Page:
Normally I use my own apples to supplement store bought juice in my apple wine, but this year I had more fruit available so I decided to make it exclusively from my own apples. I followed the same procedure as last year.
Chop & juice the apples
I don’t have enough apples to justify an apple grinder, but I’ve got too many for a juicer. With no alternative, I used the juicer anyway, and it did the job. One downside to using the juicer is that you have to chop the apples to make them fit in the chute. Another is that you have to stop and clean out the filter frequently. The Lady of the House helped, and that made it a lot easier; she chopped, and I operated the juicer. In the end, the 12.8 lb of apples yielded 2.5 quarts (2.4 liters) of cloudy brown juice. I added sulfite at the beginning and pectic enzyme at the end.
Adjust the sugar and acid
Suspended solids made the juice brown and cloudy. They would also throw off the specific gravity (SG) reading by making the liquid more dense, so I ran about a cup (250 ml) through a coffee filter to get clear golden juice (this took almost an hour, and involved changing the coffee filter halfway through). In the meantime, I was calibrating my pH meter and setting up my new acid test contraption (I really need a clever name for that). I quickly measured the filtered sample:
SG: 1.046, pH: 3.08, titratable acidity (TA): 5.9 g/L, as tartaric
I’m using honey, like I did last year, to bring the SG up to 1.090. This equation determines how much honey to add:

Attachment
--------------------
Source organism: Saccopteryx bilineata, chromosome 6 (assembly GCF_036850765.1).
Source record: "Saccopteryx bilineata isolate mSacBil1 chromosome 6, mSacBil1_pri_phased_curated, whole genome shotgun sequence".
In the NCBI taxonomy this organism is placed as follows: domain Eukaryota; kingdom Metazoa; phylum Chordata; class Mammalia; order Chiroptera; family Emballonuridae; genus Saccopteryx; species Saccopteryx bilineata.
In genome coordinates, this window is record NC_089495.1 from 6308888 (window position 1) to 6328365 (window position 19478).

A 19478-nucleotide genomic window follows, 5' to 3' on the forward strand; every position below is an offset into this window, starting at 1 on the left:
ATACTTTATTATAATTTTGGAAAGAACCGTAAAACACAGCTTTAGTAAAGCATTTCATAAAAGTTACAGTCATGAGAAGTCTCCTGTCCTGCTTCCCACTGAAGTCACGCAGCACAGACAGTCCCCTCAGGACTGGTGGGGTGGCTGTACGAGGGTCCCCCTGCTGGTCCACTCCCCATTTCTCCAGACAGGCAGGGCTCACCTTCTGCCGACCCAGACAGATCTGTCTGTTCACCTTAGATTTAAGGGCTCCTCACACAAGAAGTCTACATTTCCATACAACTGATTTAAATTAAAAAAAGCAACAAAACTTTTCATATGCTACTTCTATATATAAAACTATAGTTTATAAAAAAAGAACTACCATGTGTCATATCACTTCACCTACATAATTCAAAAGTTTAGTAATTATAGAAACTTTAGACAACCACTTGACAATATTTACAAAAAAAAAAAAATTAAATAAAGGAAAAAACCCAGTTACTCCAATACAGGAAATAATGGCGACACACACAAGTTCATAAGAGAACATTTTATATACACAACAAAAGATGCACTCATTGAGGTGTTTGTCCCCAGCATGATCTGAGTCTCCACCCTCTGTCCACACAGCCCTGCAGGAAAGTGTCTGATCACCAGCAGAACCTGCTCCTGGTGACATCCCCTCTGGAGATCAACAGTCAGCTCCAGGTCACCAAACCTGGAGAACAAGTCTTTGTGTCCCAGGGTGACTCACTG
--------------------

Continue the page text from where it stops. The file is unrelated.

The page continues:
VH = VI * (SGT – SGI) / (SGH – SGT)
VH is the volume of honey – that’s what I’m trying to find
VI is the initial volume – 2.4 liters
SGT is the target SG – 1.090
SGI is the initial SG – 1.046
SGH is the SG of honey – 1.417 (at 18% water)
VH = 2.4L * (1.090 – 1.046) / (1.417 – 1.090) = 0.3L
To measure out 0.3L (300 ml) of crystalized honey, I added 200 ml of apple juice to a measuring cup. Then I added scoops of honey until the liquid reached the 500 ml line. After some stirring and dissolving, I added it to the rest of the juice then measured another filtered sample – SG 1.090 on the nose!
With the TA at about 6 g/L, I decided not to adjust the acid until it ferments out.
Turn it over to the yeast
After that it was as simple as adding the DAP and tannin, dissolving them in a little water first, then pitching the yeast. It’s been several months since I made wine, and its good to be back. I’m excited to see how my first “estate bottled” apple wine turns out, and I’ll be sure to post updates.
Apple wine from store-bought juice: less work, easy cleanup
Would you rather have someone else juice the apples? Someone with efficient, state-of-the-art equipment? And while he was at it, clean up afterwards? Buy store-bought juice. Then use the recipe I made for Leslie to make apple wine with less work and easy cleanup!
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